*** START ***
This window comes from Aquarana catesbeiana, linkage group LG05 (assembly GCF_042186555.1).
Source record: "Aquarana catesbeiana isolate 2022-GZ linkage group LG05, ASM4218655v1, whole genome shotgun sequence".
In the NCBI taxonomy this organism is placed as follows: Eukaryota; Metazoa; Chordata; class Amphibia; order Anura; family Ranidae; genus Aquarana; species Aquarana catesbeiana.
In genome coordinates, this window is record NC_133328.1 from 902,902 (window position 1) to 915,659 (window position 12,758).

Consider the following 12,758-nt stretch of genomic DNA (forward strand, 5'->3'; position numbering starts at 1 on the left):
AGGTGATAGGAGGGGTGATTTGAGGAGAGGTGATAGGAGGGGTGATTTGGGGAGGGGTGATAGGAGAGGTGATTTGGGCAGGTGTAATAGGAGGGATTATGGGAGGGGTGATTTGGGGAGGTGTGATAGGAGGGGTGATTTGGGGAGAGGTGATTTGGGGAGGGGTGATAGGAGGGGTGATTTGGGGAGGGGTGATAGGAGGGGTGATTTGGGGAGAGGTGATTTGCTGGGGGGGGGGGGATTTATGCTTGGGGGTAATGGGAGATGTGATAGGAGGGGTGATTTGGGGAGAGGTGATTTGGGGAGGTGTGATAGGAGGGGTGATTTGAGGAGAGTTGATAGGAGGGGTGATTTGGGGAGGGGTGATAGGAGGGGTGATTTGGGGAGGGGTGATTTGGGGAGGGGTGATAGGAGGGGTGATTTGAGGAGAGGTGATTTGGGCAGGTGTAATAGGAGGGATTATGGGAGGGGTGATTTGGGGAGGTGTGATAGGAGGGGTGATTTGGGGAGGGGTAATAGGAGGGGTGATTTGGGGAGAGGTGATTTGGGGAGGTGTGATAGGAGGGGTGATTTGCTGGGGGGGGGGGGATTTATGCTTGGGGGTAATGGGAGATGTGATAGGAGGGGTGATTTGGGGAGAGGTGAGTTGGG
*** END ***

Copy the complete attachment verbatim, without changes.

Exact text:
This window comes from Aquarana catesbeiana, linkage group LG05 (assembly GCF_042186555.1).
Source record: "Aquarana catesbeiana isolate 2022-GZ linkage group LG05, ASM4218655v1, whole genome shotgun sequence".
In the NCBI taxonomy this organism is placed as follows: Eukaryota; Metazoa; Chordata; class Amphibia; order Anura; family Ranidae; genus Aquarana; species Aquarana catesbeiana.
In genome coordinates, this window is record NC_133328.1 from 902,902 (window position 1) to 915,659 (window position 12,758).

Consider the following 12,758-nt stretch of genomic DNA (forward strand, 5'->3'; position numbering starts at 1 on the left):
AGGTGATAGGAGGGGTGATTTGAGGAGAGGTGATAGGAGGGGTGATTTGGGGAGGGGTGATAGGAGAGGTGATTTGGGCAGGTGTAATAGGAGGGATTATGGGAGGGGTGATTTGGGGAGGTGTGATAGGAGGGGTGATTTGGGGAGAGGTGATTTGGGGAGGGGTGATAGGAGGGGTGATTTGGGGAGGGGTGATAGGAGGGGTGATTTGGGGAGAGGTGATTTGCTGGGGGGGGGGGGATTTATGCTTGGGGGTAATGGGAGATGTGATAGGAGGGGTGATTTGGGGAGAGGTGATTTGGGGAGGTGTGATAGGAGGGGTGATTTGAGGAGAGTTGATAGGAGGGGTGATTTGGGGAGGGGTGATAGGAGGGGTGATTTGGGGAGGGGTGATTTGGGGAGGGGTGATAGGAGGGGTGATTTGAGGAGAGGTGATTTGGGCAGGTGTAATAGGAGGGATTATGGGAGGGGTGATTTGGGGAGGTGTGATAGGAGGGGTGATTTGGGGAGGGGTAATAGGAGGGGTGATTTGGGGAGAGGTGATTTGGGGAGGTGTGATAGGAGGGGTGATTTGCTGGGGGGGGGGGGATTTATGCTTGGGGGTAATGGGAGATGTGATAGGAGGGGTGATTTGGGGAGAGGTGAGTTGGG